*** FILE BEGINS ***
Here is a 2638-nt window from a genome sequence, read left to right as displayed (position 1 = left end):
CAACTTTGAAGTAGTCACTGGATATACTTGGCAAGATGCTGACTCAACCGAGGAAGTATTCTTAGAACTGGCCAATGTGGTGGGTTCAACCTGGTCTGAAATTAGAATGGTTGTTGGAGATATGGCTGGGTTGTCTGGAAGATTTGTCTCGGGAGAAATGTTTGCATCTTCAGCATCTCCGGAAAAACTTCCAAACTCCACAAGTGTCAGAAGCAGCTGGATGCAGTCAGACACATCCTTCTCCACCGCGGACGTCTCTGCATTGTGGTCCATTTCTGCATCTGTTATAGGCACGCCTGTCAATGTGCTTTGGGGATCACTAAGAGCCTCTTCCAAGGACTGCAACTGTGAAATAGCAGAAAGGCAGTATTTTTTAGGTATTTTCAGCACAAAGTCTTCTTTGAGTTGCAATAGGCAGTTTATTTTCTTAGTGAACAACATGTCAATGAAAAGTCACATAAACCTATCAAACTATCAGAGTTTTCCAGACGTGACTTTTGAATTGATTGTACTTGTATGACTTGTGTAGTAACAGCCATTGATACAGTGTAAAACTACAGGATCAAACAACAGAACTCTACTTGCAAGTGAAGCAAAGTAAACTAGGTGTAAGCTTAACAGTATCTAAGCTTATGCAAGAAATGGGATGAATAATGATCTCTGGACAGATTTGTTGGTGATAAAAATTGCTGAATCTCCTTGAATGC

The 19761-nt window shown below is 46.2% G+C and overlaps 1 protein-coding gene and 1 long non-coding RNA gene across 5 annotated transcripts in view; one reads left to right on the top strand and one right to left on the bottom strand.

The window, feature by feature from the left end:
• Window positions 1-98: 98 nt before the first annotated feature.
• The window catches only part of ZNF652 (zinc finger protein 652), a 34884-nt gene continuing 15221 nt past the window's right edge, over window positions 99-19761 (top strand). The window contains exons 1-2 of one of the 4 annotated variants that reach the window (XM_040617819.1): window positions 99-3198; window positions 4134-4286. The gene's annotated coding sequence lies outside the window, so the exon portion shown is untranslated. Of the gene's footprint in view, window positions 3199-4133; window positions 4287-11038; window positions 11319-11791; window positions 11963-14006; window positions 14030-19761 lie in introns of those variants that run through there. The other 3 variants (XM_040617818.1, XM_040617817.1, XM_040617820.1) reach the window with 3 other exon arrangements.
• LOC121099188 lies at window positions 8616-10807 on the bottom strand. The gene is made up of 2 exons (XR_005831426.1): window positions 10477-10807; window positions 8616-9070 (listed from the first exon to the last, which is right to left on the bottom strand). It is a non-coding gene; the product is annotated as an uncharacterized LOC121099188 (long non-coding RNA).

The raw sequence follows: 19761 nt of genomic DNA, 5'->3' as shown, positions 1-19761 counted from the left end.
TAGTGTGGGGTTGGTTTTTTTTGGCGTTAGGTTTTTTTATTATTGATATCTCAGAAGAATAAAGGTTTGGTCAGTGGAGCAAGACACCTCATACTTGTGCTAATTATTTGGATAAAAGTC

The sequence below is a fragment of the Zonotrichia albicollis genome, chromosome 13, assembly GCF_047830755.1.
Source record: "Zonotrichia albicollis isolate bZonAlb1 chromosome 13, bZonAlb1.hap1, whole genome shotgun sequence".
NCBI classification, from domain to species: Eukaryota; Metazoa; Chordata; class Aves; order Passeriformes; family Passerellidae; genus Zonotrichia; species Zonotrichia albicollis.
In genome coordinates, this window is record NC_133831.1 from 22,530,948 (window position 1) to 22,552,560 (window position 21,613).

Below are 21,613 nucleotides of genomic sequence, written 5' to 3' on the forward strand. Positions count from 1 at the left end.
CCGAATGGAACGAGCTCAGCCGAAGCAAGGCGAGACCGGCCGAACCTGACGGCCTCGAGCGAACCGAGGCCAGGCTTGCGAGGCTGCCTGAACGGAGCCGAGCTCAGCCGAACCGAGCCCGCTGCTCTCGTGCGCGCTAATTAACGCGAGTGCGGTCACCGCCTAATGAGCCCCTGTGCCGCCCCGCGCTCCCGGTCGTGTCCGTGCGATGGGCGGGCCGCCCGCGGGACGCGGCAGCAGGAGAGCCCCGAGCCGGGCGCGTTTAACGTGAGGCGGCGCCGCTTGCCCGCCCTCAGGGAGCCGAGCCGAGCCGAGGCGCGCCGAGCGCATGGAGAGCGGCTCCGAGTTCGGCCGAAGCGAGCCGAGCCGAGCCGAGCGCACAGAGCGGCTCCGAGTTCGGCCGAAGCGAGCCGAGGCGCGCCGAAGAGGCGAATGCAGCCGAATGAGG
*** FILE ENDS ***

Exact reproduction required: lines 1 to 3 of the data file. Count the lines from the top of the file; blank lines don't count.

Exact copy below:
Here is a 2638-nt window from a genome sequence, read left to right as displayed (position 1 = left end):
CAACTTTGAAGTAGTCACTGGATATACTTGGCAAGATGCTGACTCAACCGAGGAAGTATTCTTAGAACTGGCCAATGTGGTGGGTTCAACCTGGTCTGAAATTAGAATGGTTGTTGGAGATATGGCTGGGTTGTCTGGAAGATTTGTCTCGGGAGAAATGTTTGCATCTTCAGCATCTCCGGAAAAACTTCCAAACTCCACAAGTGTCAGAAGCAGCTGGATGCAGTCAGACACATCCTTCTCCACCGCGGACGTCTCTGCATTGTGGTCCATTTCTGCATCTGTTATAGGCACGCCTGTCAATGTGCTTTGGGGATCACTAAGAGCCTCTTCCAAGGACTGCAACTGTGAAATAGCAGAAAGGCAGTATTTTTTAGGTATTTTCAGCACAAAGTCTTCTTTGAGTTGCAATAGGCAGTTTATTTTCTTAGTGAACAACATGTCAATGAAAAGTCACATAAACCTATCAAACTATCAGAGTTTTCCAGACGTGACTTTTGAATTGATTGTACTTGTATGACTTGTGTAGTAACAGCCATTGATACAGTGTAAAACTACAGGATCAAACAACAGAACTCTACTTGCAAGTGAAGCAAAGTAAACTAGGTGTAAGCTTAACAGTATCTAAGCTTATGCAAGAAATGGGATGAATAATGATCTCTGGACAGATTTGTTGGTGATAAAAATTGCTGAATCTCCTTGAATGC

The 19761-nt window shown below is 46.2% G+C and overlaps 1 protein-coding gene and 1 long non-coding RNA gene across 5 annotated transcripts in view; one reads left to right on the top strand and one right to left on the bottom strand.